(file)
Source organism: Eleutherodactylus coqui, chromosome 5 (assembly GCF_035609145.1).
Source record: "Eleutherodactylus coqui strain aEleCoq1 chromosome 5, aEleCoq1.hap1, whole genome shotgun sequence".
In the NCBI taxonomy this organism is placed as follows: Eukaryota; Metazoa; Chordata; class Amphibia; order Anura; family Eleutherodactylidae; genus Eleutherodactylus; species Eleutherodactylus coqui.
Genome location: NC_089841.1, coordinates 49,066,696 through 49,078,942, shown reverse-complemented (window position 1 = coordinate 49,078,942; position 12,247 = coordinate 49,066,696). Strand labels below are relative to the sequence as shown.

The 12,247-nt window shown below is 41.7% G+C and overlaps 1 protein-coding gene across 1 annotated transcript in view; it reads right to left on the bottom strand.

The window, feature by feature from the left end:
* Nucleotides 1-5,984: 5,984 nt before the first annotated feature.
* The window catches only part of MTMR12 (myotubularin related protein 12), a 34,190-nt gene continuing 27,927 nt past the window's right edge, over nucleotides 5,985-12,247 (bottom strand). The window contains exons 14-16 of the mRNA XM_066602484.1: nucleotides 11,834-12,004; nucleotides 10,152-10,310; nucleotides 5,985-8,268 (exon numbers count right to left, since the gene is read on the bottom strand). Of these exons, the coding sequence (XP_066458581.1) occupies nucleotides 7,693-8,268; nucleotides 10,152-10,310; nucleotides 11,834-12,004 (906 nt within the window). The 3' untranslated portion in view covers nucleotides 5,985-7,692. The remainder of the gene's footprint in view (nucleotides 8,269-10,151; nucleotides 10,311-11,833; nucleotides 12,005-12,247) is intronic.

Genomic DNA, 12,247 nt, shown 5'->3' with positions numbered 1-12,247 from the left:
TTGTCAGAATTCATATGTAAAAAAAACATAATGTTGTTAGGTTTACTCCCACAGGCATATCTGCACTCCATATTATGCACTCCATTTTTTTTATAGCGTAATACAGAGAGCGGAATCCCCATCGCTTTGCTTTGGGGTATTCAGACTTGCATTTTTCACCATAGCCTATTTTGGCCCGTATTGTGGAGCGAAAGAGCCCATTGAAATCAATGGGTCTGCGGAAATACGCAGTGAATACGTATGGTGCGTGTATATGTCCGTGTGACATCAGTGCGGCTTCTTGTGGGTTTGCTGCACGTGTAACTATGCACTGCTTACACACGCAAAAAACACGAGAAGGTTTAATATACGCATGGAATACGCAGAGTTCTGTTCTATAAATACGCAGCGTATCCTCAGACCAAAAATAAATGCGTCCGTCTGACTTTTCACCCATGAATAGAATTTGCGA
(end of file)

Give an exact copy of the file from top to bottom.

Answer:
Source organism: Eleutherodactylus coqui, chromosome 5 (assembly GCF_035609145.1).
Source record: "Eleutherodactylus coqui strain aEleCoq1 chromosome 5, aEleCoq1.hap1, whole genome shotgun sequence".
In the NCBI taxonomy this organism is placed as follows: Eukaryota; Metazoa; Chordata; class Amphibia; order Anura; family Eleutherodactylidae; genus Eleutherodactylus; species Eleutherodactylus coqui.
Genome location: NC_089841.1, coordinates 49,066,696 through 49,078,942, shown reverse-complemented (window position 1 = coordinate 49,078,942; position 12,247 = coordinate 49,066,696). Strand labels below are relative to the sequence as shown.

The 12,247-nt window shown below is 41.7% G+C and overlaps 1 protein-coding gene across 1 annotated transcript in view; it reads right to left on the bottom strand.

The window, feature by feature from the left end:
* Nucleotides 1-5,984: 5,984 nt before the first annotated feature.
* The window catches only part of MTMR12 (myotubularin related protein 12), a 34,190-nt gene continuing 27,927 nt past the window's right edge, over nucleotides 5,985-12,247 (bottom strand). The window contains exons 14-16 of the mRNA XM_066602484.1: nucleotides 11,834-12,004; nucleotides 10,152-10,310; nucleotides 5,985-8,268 (exon numbers count right to left, since the gene is read on the bottom strand). Of these exons, the coding sequence (XP_066458581.1) occupies nucleotides 7,693-8,268; nucleotides 10,152-10,310; nucleotides 11,834-12,004 (906 nt within the window). The 3' untranslated portion in view covers nucleotides 5,985-7,692. The remainder of the gene's footprint in view (nucleotides 8,269-10,151; nucleotides 10,311-11,833; nucleotides 12,005-12,247) is intronic.

Genomic DNA, 12,247 nt, shown 5'->3' with positions numbered 1-12,247 from the left:
TTGTCAGAATTCATATGTAAAAAAAACATAATGTTGTTAGGTTTACTCCCACAGGCATATCTGCACTCCATATTATGCACTCCATTTTTTTTATAGCGTAATACAGAGAGCGGAATCCCCATCGCTTTGCTTTGGGGTATTCAGACTTGCATTTTTCACCATAGCCTATTTTGGCCCGTATTGTGGAGCGAAAGAGCCCATTGAAATCAATGGGTCTGCGGAAATACGCAGTGAATACGTATGGTGCGTGTATATGTCCGTGTGACATCAGTGCGGCTTCTTGTGGGTTTGCTGCACGTGTAACTATGCACTGCTTACACACGCAAAAAACACGAGAAGGTTTAATATACGCATGGAATACGCAGAGTTCTGTTCTATAAATACGCAGCGTATCCTCAGACCAAAAATAAATGCGTCCGTCTGACTTTTCACCCATGAATAGAATTTGCGA